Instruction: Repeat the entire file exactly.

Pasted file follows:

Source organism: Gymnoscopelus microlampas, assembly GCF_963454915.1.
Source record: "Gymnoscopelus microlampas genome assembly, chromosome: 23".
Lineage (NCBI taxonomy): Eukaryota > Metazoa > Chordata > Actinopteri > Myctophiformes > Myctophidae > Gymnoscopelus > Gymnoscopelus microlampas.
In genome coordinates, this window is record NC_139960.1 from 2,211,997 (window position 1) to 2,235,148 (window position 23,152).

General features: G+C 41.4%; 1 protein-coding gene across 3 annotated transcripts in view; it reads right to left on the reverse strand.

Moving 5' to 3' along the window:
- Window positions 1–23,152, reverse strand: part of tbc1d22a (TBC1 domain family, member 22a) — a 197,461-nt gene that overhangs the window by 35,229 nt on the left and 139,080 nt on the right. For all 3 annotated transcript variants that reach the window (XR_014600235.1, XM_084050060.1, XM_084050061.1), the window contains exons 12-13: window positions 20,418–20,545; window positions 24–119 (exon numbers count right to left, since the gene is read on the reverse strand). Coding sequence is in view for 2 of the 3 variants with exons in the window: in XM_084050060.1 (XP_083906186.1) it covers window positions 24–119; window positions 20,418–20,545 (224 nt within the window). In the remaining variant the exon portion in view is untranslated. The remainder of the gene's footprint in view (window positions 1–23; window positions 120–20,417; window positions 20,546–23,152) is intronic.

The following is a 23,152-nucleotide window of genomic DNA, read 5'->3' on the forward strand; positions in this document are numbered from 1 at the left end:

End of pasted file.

Source organism: Gymnoscopelus microlampas, assembly GCF_963454915.1.
Source record: "Gymnoscopelus microlampas genome assembly, chromosome: 23".
Lineage (NCBI taxonomy): Eukaryota > Metazoa > Chordata > Actinopteri > Myctophiformes > Myctophidae > Gymnoscopelus > Gymnoscopelus microlampas.
In genome coordinates, this window is record NC_139960.1 from 2,211,997 (window position 1) to 2,235,148 (window position 23,152).

General features: G+C 41.4%; 1 protein-coding gene across 3 annotated transcripts in view; it reads right to left on the reverse strand.

Moving 5' to 3' along the window:
- Window positions 1–23,152, reverse strand: part of tbc1d22a (TBC1 domain family, member 22a) — a 197,461-nt gene that overhangs the window by 35,229 nt on the left and 139,080 nt on the right. For all 3 annotated transcript variants that reach the window (XR_014600235.1, XM_084050060.1, XM_084050061.1), the window contains exons 12-13: window positions 20,418–20,545; window positions 24–119 (exon numbers count right to left, since the gene is read on the reverse strand). Coding sequence is in view for 2 of the 3 variants with exons in the window: in XM_084050060.1 (XP_083906186.1) it covers window positions 24–119; window positions 20,418–20,545 (224 nt within the window). In the remaining variant the exon portion in view is untranslated. The remainder of the gene's footprint in view (window positions 1–23; window positions 120–20,417; window positions 20,546–23,152) is intronic.

The following is a 23,152-nucleotide window of genomic DNA, read 5'->3' on the forward strand; positions in this document are numbered from 1 at the left end: